Thomas W Paulin and Emma M Reed were married in Cheshire township at her home, December 25, 1881. They are both natives of the county of Meigs, he born June 20, 1856, and his wife March 14, 1863. The parents of Mr. Paulin are Solomon and Julietta (Hamilton) Pauline, who settled in this county in 1879, coming from Meigs county. His wife's parents are Reuben and Elizabeth (Mauck) Reed, who came from Meigs county in 1867. The grandfather of the subject of this sketch was a soldier in the war of 1812. Thomas W. Paulin was engaged in Pittsburgh as a brick-mason until the 11th of May, 1882, when an accident occurred to him by falling, dislocating his knee, but after a short time he recovered sufficient to return to his avocation. His postoffice address is Middleport, Meigs county, Ohio. .  [SOURCE: History of Gallia County: Containing A Condensed History of the County; Biographical Sketches; General Statistics, Miscellaneous Matters, &c; James P. Averill; Hardesty & CO., Publishers, Chicago and Toledo. 1882.]


James E. Phelps and son, John Orlando Phelps
James E. Phelps came from Connecticut in 1803, and settled in the lower part of Rutland township. He married Phylenda Rice, a sister of Mrs. Daniel Rathburn. Mr. Phelps was an enterprising farmer, filled several township offices, and went to Columbus as a lobby member to get the county of Meigs set off. He was one of the first associate judges of Meigs county. He died in June, 1822. His children: James, who studied medicine, went South and died there; Nancy Phelps was married to William Bing, of Gallia county; Harlow Phelps married Amelia Watkins, and lived in the old homestead ; Abel Phelps was a physician, practiced his profession in the lower part of Pomeroy, and died there. He was married twice. His first wife was Ruth Simpson. After her death he married Amy Smith.
John Orlando Phelps was also a doctor and practiced medicine in Piketon, Ohio; afterwards went South and died there. Amelia Phelps was married to Dr. Eli Sigler, who had a considerable practice. They lived near her old home. Dr. Sigler was one of the associate judges at one time of Meigs county. He died May 1st, 1848, aged fifty-three years, ten months and twenty-seven days. He was married twice; his second wife was Barbara Rothgeb, who died April 2d, 1891, aged eighty-two years, two months and four days. Amanda Phelps died in early womanhood.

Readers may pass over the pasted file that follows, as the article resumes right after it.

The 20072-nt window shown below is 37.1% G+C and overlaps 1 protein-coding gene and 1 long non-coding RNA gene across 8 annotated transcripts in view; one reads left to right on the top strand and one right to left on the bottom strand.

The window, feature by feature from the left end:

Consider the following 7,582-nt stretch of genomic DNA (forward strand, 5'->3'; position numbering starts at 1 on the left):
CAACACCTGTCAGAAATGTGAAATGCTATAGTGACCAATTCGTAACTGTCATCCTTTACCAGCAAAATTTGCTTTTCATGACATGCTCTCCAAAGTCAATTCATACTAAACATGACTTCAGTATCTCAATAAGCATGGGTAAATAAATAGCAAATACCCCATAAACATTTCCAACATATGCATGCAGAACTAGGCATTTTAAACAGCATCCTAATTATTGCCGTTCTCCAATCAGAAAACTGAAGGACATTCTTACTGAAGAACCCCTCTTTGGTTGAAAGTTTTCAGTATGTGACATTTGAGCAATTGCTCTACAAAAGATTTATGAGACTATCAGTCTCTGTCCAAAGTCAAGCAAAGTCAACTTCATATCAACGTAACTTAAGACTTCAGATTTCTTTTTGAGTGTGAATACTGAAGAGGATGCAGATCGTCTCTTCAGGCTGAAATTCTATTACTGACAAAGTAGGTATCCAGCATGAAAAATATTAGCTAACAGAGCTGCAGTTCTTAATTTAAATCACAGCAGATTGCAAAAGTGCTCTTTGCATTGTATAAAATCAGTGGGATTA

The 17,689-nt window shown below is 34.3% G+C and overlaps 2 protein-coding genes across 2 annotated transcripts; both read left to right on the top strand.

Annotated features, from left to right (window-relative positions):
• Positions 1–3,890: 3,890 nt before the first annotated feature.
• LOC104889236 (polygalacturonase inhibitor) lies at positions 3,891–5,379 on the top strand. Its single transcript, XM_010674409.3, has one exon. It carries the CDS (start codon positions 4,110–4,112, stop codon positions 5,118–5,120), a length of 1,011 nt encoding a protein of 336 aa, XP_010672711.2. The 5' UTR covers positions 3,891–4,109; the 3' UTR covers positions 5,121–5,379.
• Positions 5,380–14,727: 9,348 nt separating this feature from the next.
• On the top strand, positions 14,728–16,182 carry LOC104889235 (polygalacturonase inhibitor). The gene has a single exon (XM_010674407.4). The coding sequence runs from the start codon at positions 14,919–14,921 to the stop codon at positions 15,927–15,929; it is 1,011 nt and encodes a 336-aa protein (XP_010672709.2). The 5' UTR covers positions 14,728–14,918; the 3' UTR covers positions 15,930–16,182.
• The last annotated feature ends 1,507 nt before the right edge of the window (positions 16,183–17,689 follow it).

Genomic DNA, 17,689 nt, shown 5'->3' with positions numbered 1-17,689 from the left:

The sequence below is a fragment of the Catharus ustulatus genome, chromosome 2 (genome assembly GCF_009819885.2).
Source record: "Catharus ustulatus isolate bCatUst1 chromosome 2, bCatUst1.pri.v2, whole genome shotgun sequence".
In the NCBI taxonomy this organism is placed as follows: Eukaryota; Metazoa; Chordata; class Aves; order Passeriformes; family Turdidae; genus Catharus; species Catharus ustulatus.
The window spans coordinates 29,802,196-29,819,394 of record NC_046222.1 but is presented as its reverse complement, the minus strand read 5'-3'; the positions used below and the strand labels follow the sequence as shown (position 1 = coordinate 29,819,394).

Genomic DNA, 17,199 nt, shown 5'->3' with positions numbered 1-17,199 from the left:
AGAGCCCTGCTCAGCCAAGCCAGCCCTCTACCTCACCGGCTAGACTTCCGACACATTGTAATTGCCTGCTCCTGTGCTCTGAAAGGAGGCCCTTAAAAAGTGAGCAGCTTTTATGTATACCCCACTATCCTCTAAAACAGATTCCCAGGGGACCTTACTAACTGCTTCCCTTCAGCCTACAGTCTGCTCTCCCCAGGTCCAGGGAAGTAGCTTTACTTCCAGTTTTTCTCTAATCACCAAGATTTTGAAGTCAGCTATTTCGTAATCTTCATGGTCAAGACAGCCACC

[Source: "The Pioneer History of Meigs County", Pub. by Berlin Printing Company, 1908]


Judge Daniel Polsley
Daniel Polsley, Congressman, Judge, Lieutenant-Governor, was born at Palatine, Marion County, Virginia, November 3, 1803. His father was of German descent, and his mother a sister of the grandfather of Judge Alpheus F. Haymond, formerly a Judge of the Supreme Court of West Virginia. His early education was obtained while assisting in clearing and improving the farm. He studied law, and attended the lectures of Judge Tucker, in Winchester, Virginia. After his father's death, he removed to Wellsburg, in Brooke County, and soon gained an enviable reputation at the Bar. In 1827, he wedded Eliza V. Brown, niece of the celebrated Philip Doddridge, and granddaughter of Captain Oliver Brown, an officer in the Revolutionary War. In connection with his profession, in 1833, he edited and published the "Western Transcript," a Whig paper. This he continued until 1845, when he retired from law practice, sold out his printing office, and moved to a 1,200-acre farm on the Ohio river, opposite Racine, Ohio, engaging in agriculture, as more congenial to his unpretentious nature. In the turbulent days of 1861, he was not allowed to longer remain in quiet life, and was elected a member from Mason County of the Wheeling Convention to Restore the State Government. Upon its restoration, he was made Lieutenant-Governor . In 1862, he was chosen Judge of the Seventh Circuit of Virginia, and over the same counties in West Virginia afterwards, ably presiding until 1866, when he was elected to the Fortieth Congress from the Third District. At the end of his term, he located at Point Pleasant, where he died October 14, 1877. Unostentatious, yet able, honest, and active, he was a force in the early days of our Statehood.
[Source: "Bench and Bar of West Virginia" by George Wesley Atkinson, 1919 - Transcribed by FOFG]